Wal-Mart's breather on lower prices
A break on heavy discounting from the nation's biggest retailer could give a little relief to its rivals.
By Suzanne Kapner
Wal-Mart has won market share during the recession by relentlessly lowering prices -- a strategy echoed in its advertising slogan, "Save Money. Live Better."
Now some analysts see signs that the giant retailer may be taking a momentary breather on the price lowering front -- and that could be good news for Target and other competitors.
Wal-Mart's (WMT, Fortune 500) second-quarter earnings, released Thursday morning, showed a 1.5% decrease in U.S. sales at stores open at least a year. At the same time, gross margin increased 130 basis points, which helped the retailer produce earnings of 88 cents a share, at the high end of its guided range. Shares jumped $1.31, or 2.6%, to close at $51.82.
There are lots of reasons for the gross margin increase. Perhaps the biggest is the lower cost of food and consumable goods. Also at play is a huge reduction in inventory at U.S. stores, down $1.4 billion, or 6%, compared with a year ago. In the earnings conference call, Vice Chairman Eduardo Castro-Wright credited the lower inventory as a major reason for the company's strong profit performance. Wal-Mart has also made a big effort to stock more private label goods, which carry higher margins than do name brand products.
Analysts say there is yet another reason for the gross margin expansion: The discount retailer may not be discounting prices as aggressively as usual.
"Wal-Mart's gross margin expansion suggests a somewhat benign pricing environment, which should have positive implications across the discount space," wrote Goldman Sachs analyst Adrianne Shapira in a note to clients. One of the biggest beneficiaries is Target (TGT, Fortune 500), which has suffered from the perception that its prices are slightly higher than Wal-Mart's.
"Now we know why Target, Kohl's (KSS, Fortune 500) and others are showing such strong margins -- as we had suspected, Wal-Mart is not being its usual competitive self," David Berman of Durban Capital wrote in an email. He says he is not long or short Wal-Mart shares. Berman compared Wal-Mart's performance with Costco (COST, Fortune 500), which tends to willingly sacrifice margins to pass savings to consumers.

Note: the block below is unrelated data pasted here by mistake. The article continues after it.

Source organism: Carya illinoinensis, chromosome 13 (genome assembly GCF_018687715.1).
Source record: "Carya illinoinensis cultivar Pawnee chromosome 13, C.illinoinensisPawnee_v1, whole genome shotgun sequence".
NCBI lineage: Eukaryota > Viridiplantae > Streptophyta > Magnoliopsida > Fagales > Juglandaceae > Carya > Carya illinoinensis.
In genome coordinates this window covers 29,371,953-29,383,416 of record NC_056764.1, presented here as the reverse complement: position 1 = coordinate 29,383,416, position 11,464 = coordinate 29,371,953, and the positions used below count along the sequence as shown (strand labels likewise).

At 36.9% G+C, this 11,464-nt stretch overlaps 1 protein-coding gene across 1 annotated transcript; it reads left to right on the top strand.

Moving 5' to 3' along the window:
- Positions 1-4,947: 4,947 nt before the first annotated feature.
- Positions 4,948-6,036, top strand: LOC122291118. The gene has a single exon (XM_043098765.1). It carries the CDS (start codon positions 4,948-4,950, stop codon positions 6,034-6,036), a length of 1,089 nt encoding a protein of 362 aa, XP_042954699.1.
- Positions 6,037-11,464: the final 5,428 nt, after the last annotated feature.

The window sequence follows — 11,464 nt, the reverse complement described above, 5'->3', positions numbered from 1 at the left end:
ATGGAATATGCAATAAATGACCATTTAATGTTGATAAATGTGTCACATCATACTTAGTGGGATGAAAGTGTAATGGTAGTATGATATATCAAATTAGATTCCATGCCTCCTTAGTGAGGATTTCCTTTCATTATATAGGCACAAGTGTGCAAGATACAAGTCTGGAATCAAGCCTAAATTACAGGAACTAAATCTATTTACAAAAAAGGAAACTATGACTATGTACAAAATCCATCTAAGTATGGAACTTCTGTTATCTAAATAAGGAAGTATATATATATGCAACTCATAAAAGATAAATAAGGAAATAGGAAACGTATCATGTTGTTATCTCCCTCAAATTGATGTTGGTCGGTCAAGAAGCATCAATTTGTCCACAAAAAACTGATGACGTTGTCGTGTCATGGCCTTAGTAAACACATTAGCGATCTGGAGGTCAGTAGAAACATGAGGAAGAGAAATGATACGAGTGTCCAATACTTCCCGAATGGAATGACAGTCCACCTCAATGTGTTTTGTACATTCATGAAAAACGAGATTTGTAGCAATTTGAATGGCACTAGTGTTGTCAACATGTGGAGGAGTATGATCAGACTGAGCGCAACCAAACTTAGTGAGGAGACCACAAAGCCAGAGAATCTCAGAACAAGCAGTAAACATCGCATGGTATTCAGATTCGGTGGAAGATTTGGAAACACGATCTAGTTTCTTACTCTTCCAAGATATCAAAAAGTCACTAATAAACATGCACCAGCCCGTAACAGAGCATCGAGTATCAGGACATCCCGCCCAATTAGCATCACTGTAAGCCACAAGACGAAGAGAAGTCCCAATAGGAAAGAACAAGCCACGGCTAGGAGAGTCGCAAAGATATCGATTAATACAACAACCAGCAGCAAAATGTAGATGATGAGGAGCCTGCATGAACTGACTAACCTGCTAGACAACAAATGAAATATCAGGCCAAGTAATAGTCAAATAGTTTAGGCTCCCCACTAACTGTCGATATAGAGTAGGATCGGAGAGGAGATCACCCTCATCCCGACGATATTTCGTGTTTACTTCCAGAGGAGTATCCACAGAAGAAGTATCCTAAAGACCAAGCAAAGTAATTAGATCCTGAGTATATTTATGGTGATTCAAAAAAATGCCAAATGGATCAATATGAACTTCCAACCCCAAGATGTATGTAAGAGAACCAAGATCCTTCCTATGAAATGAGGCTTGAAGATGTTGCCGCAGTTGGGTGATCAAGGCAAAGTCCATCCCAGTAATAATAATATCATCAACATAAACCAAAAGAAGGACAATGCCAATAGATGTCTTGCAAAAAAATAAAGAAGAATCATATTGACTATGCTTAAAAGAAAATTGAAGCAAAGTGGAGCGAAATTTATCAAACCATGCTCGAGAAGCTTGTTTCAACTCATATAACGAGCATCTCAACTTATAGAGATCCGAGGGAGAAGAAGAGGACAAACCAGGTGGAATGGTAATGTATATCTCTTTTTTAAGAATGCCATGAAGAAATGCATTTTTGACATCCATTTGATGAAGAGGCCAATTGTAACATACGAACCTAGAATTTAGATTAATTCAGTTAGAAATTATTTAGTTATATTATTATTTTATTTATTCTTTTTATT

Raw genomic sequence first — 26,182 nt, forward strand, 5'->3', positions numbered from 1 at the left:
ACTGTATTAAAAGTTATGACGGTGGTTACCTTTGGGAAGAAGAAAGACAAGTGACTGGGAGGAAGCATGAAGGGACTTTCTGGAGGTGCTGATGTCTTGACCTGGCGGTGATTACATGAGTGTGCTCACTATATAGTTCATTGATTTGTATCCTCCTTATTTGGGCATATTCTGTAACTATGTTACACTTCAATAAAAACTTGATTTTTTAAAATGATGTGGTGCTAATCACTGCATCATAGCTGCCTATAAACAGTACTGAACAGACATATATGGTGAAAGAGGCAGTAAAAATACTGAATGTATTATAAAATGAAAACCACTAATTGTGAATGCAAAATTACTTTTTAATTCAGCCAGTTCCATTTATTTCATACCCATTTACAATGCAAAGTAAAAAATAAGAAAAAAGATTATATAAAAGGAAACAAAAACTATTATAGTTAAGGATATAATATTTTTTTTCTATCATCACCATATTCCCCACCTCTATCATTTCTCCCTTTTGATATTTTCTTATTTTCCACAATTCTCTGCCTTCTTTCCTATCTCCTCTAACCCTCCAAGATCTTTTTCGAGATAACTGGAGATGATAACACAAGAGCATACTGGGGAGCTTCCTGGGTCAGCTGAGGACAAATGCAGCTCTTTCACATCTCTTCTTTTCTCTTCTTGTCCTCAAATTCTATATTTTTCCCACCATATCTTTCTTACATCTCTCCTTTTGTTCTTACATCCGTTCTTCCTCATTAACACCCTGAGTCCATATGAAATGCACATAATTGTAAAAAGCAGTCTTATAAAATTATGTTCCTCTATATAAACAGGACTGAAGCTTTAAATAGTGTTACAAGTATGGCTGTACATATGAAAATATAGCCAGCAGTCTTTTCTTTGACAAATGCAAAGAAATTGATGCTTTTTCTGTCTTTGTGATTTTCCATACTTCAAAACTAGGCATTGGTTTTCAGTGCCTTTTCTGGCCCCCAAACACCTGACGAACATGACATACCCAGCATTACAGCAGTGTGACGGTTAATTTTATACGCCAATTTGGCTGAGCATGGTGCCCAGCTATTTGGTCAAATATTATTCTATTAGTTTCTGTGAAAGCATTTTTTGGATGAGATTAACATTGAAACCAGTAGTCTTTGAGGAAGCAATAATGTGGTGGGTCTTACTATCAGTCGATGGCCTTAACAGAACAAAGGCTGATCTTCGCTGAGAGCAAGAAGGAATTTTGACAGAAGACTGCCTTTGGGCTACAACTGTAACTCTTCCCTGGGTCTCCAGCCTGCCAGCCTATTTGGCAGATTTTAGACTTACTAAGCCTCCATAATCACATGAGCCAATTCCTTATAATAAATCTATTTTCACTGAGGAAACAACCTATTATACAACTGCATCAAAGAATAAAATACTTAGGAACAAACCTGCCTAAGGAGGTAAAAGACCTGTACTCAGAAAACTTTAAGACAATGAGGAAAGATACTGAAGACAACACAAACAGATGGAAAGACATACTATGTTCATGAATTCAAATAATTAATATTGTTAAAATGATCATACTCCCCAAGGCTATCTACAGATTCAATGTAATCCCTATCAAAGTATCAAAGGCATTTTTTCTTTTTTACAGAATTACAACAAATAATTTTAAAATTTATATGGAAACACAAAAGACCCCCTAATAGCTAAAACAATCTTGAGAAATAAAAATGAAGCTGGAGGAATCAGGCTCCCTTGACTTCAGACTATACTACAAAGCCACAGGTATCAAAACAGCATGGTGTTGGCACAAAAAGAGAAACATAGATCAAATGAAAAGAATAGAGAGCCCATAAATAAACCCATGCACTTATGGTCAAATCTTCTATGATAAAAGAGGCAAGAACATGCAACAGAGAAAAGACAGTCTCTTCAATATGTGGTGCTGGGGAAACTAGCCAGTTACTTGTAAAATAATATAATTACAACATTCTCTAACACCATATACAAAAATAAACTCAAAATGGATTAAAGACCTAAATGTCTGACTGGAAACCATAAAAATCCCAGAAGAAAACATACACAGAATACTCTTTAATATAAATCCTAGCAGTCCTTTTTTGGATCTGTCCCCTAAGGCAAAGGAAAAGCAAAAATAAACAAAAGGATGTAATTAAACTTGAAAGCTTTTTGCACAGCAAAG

John Simley, a Wal-Mart spokesman, says Wal-Mart has continued to maintain a gap with competitors on pricing. "We are committed to price leadership, and we will maintain everyday low pricing," he says.
Craig Johnson, President of consulting firm Customer Growth Partners, says Wal-Mart doesn't need to continually slash prices to maintain its leadership. "Once you've achieved a low price position in the minds of the consumer it does not mean you have to keep lowering your prices all the time," he says.
That may be true and investors certainly like the higher margins, but consumers might feel differently. There are plenty of signs that consumer spending is still weak despite a general consensus that the recession has ended.
U.S. retail sales fell 0.1% in July, after two months of gains, despite the cash for clunkers program that many analysts hoped would revive the auto industry. Wal-Mart, which tends to serve as a bellwether for the economy because of its size, saw revenue decrease 1.4% in the second quarter to $100 billion.
True, the retailer benefited from government rebate checks issued a year ago, which made comparisons tougher, but not even Wal-Mart is immune to today's economic headwinds. Until that changes, consumers are going to be more concerned with "saving money" than they are with "living better."